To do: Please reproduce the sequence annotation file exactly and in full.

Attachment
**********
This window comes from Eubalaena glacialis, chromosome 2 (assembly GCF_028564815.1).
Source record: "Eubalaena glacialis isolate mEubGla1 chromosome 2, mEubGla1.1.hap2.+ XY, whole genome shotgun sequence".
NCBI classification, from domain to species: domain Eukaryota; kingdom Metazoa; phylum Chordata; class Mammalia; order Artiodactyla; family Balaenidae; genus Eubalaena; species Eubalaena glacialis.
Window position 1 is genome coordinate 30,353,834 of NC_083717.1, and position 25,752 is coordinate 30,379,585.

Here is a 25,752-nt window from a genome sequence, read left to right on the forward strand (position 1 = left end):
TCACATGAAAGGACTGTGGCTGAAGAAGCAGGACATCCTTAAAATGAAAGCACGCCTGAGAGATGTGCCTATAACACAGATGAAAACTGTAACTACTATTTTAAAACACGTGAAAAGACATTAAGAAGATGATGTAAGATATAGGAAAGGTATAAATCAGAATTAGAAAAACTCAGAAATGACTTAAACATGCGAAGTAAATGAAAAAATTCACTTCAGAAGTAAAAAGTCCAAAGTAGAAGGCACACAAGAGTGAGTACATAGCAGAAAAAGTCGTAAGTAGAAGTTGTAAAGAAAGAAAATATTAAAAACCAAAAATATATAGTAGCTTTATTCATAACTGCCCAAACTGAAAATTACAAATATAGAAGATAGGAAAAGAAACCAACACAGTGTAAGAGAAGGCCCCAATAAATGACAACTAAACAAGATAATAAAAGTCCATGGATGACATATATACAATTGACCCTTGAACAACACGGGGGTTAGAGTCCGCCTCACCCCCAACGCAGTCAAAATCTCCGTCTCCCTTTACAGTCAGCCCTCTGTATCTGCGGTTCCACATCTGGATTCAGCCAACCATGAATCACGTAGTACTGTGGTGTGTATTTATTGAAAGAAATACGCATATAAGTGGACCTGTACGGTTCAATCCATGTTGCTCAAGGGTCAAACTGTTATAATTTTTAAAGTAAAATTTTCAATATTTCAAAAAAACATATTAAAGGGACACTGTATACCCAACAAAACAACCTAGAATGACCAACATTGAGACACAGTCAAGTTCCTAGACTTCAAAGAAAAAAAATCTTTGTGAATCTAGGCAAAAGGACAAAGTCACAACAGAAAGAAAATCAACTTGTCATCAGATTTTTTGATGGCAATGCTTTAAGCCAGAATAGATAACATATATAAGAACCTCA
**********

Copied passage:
This window comes from Eubalaena glacialis, chromosome 2 (assembly GCF_028564815.1).
Source record: "Eubalaena glacialis isolate mEubGla1 chromosome 2, mEubGla1.1.hap2.+ XY, whole genome shotgun sequence".
NCBI classification, from domain to species: domain Eukaryota; kingdom Metazoa; phylum Chordata; class Mammalia; order Artiodactyla; family Balaenidae; genus Eubalaena; species Eubalaena glacialis.
Window position 1 is genome coordinate 30,353,834 of NC_083717.1, and position 25,752 is coordinate 30,379,585.

Here is a 25,752-nt window from a genome sequence, read left to right on the forward strand (position 1 = left end):
TCACATGAAAGGACTGTGGCTGAAGAAGCAGGACATCCTTAAAATGAAAGCACGCCTGAGAGATGTGCCTATAACACAGATGAAAACTGTAACTACTATTTTAAAACACGTGAAAAGACATTAAGAAGATGATGTAAGATATAGGAAAGGTATAAATCAGAATTAGAAAAACTCAGAAATGACTTAAACATGCGAAGTAAATGAAAAAATTCACTTCAGAAGTAAAAAGTCCAAAGTAGAAGGCACACAAGAGTGAGTACATAGCAGAAAAAGTCGTAAGTAGAAGTTGTAAAGAAAGAAAATATTAAAAACCAAAAATATATAGTAGCTTTATTCATAACTGCCCAAACTGAAAATTACAAATATAGAAGATAGGAAAAGAAACCAACACAGTGTAAGAGAAGGCCCCAATAAATGACAACTAAACAAGATAATAAAAGTCCATGGATGACATATATACAATTGACCCTTGAACAACACGGGGGTTAGAGTCCGCCTCACCCCCAACGCAGTCAAAATCTCCGTCTCCCTTTACAGTCAGCCCTCTGTATCTGCGGTTCCACATCTGGATTCAGCCAACCATGAATCACGTAGTACTGTGGTGTGTATTTATTGAAAGAAATACGCATATAAGTGGACCTGTACGGTTCAATCCATGTTGCTCAAGGGTCAAACTGTTATAATTTTTAAAGTAAAATTTTCAATATTTCAAAAAAACATATTAAAGGGACACTGTATACCCAACAAAACAACCTAGAATGACCAACATTGAGACACAGTCAAGTTCCTAGACTTCAAAGAAAAAAAATCTTTGTGAATCTAGGCAAAAGGACAAAGTCACAACAGAAAGAAAATCAACTTGTCATCAGATTTTTTGATGGCAATGCTTTAAGCCAGAATAGATAACATATATAAGAACCTCA